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Thread: Done with Co2.

  1. #26
    hello roadfix's Avatar
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    I've never experienced an O ring problem and I've been using CO2's since the mid nineties.
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    Senior Member Blaireau's Avatar
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    I ride on Armadillo tyres with oversized thorn resistant tubes, heavy as hell, yes --but I don't even have to worry about the whole Co2. vs Pump debate :-) ...I could ride on a flat in the unlikely event I had one
    Bonus: some of the weight gained by the tyres and chambers is lost by ditching the pump/Co2. apparatus....
    Big tex is going to jail. Fingers crossed.

  3. #28
    so much for physics humble_biker's Avatar
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    Quote Originally Posted by operator
    Not for the gram counters.
    It's not a race. I carry a very small pump, two tubes, Park tool patches, and two CO2 cartridges. No way am I walking or hitching a ride. Or anybody I ride with, or see on the road stranded. Unless I'm training, then I can't stop to help. Don't want my heart rate to fall below 185bpm. <;^)
    Incidentally CO2 is compressed air, meaning that when it exits the cartridge and enters the tube it expands to larger than the normal CO2 molecule(!). It usually takes the molecules around 24 hours to shrink to normal size. That is why you will have a flat or soft tire the next day after using CO2.

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    DEADBEEF khuon's Avatar
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    Quote Originally Posted by humble_biker
    Incidentally CO2 is compressed air, meaning that when it exits the cartridge and enters the tube it expands to larger than the normal CO2 molecule(!). It usually takes the molecules around 24 hours to shrink to normal size. That is why you will have a flat or soft tire the next day after using CO2.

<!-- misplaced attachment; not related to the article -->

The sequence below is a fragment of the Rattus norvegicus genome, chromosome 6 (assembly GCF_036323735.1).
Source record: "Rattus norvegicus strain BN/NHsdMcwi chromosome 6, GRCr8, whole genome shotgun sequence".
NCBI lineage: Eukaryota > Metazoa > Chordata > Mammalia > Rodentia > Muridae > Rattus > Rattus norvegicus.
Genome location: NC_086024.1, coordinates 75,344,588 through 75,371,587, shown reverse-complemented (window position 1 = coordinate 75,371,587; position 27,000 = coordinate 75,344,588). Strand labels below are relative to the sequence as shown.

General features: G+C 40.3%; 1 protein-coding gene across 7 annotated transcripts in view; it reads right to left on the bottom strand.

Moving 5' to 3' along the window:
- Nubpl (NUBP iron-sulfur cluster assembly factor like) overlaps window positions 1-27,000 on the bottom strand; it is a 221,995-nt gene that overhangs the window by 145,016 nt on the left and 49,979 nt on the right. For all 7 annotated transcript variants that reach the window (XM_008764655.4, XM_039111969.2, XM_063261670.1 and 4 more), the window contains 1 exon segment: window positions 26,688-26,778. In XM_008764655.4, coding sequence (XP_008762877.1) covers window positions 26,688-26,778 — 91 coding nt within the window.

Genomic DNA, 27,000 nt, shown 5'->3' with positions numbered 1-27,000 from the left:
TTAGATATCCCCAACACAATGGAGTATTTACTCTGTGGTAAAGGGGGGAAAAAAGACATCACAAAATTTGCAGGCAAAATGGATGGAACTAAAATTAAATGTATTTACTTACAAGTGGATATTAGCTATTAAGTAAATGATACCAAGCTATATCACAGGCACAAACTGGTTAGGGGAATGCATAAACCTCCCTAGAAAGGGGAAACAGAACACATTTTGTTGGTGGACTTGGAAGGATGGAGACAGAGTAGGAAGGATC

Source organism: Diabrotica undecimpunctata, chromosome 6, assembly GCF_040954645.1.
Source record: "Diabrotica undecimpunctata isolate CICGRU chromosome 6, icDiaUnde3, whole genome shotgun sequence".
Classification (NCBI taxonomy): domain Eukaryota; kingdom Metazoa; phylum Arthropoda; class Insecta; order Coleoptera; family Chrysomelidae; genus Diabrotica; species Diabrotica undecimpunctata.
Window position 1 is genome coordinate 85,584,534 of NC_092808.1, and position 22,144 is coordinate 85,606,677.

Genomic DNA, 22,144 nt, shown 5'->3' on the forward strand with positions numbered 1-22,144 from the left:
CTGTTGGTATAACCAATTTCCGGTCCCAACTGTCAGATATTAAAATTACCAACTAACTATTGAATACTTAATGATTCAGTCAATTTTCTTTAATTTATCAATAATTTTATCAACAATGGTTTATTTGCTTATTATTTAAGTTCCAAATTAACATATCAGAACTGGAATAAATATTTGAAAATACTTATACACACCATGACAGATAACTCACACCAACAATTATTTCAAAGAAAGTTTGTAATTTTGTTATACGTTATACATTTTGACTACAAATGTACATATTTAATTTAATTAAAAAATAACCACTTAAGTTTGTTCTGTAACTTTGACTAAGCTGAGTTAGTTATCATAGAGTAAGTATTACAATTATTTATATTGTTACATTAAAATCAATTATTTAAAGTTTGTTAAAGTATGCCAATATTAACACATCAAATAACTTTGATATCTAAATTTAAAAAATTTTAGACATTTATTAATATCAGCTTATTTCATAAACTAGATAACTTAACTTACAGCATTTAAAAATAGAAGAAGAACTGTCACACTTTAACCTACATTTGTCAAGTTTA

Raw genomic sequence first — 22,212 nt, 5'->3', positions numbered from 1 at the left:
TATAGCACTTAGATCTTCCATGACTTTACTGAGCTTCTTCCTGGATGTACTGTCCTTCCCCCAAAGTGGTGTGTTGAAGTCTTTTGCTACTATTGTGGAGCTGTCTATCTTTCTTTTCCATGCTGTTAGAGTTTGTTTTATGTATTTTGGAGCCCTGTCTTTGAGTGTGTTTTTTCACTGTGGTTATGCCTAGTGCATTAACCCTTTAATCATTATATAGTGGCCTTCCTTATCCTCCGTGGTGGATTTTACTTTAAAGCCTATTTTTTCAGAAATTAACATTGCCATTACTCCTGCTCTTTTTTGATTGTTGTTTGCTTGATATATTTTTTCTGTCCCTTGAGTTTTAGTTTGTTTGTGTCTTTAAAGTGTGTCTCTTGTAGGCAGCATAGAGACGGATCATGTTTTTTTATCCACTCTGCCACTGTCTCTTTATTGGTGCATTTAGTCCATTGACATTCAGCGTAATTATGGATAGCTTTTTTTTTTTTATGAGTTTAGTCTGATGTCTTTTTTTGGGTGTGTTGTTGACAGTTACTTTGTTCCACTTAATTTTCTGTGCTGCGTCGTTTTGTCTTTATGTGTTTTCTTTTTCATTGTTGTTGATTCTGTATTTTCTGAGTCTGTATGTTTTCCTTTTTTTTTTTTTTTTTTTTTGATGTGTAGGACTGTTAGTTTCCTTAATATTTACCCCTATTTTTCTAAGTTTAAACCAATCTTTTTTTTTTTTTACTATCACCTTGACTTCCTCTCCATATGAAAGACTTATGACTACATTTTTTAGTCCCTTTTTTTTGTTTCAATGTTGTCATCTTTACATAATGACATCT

?!?!?!?!?!?!?!?!?!?! WHAT ?!?!?!?!?!?!?!?!?
    1999 K2 OzM 2001 Aegis Aro Svelte OCP Club Member
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    Quote Originally Posted by khuon
    ?!?!?!?!?!?!?!?!?!?! WHAT ?!?!?!?!?!?!?!?!?
    That was my reaction too.....
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    Long-time Curmudgeon DrPete's Avatar
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    Quote Originally Posted by humble_biker
    Incidentally CO2 is compressed air, meaning that when it exits the cartridge and enters the tube it expands to larger than the normal CO2 molecule(!). It usually takes the molecules around 24 hours to shrink to normal size. That is why you will have a flat or soft tire the next day after using CO2.
    Uh, no. Just no.
    "Unless he was racing there was no way he could match my speed."

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    Senior Member Talewinds's Avatar
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    Quote Originally Posted by humble_biker
    Incidentally CO2 is compressed air, meaning that when it exits the cartridge and enters the tube it expands to larger than the normal CO2 molecule(!). It usually takes the molecules around 24 hours to shrink to normal size. That is why you will have a flat or soft tire the next day after using CO2.
    OHHHH MYYYYYY GODDDDDDDD!
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  8. #33
    pan y agua merlinextraligh's Avatar
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    CO2 does leak out of a tube faster than ambient air which is mostly nitrogen. However, that isn't the explanation for why.

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    Long-time Curmudgeon DrPete's Avatar
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    Damned infernal shrinking molecules...
    "Unless he was racing there was no way he could match my speed."

  10. #35
    It's an old photo Boss Moniker's Avatar
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    CO2 isn't air, merely a component of air (carbon dioxide), that accounts for like 2% by volume. Air is primarily Nitrogen (like 78%, but I forget the actual figures), and Oxygen. I don't know where you got that description, but it appears to be wrong on all counts (although I'm no expert).

    The Co2 in the canisters is compressed under pressure to a liquid, so as it expands it absorbs heat. Each molecule doesn't "expand", merely the spaces in between, when the CO2 goes from a high pressure environment to a lower one.

    Of course, this doesn't necessarily explain why the C02 leaks quicker than anything else. I'm relatively certain air isn't a molecule (merely a gaseous mixture), so we can't really compare the "sizes" of molecules.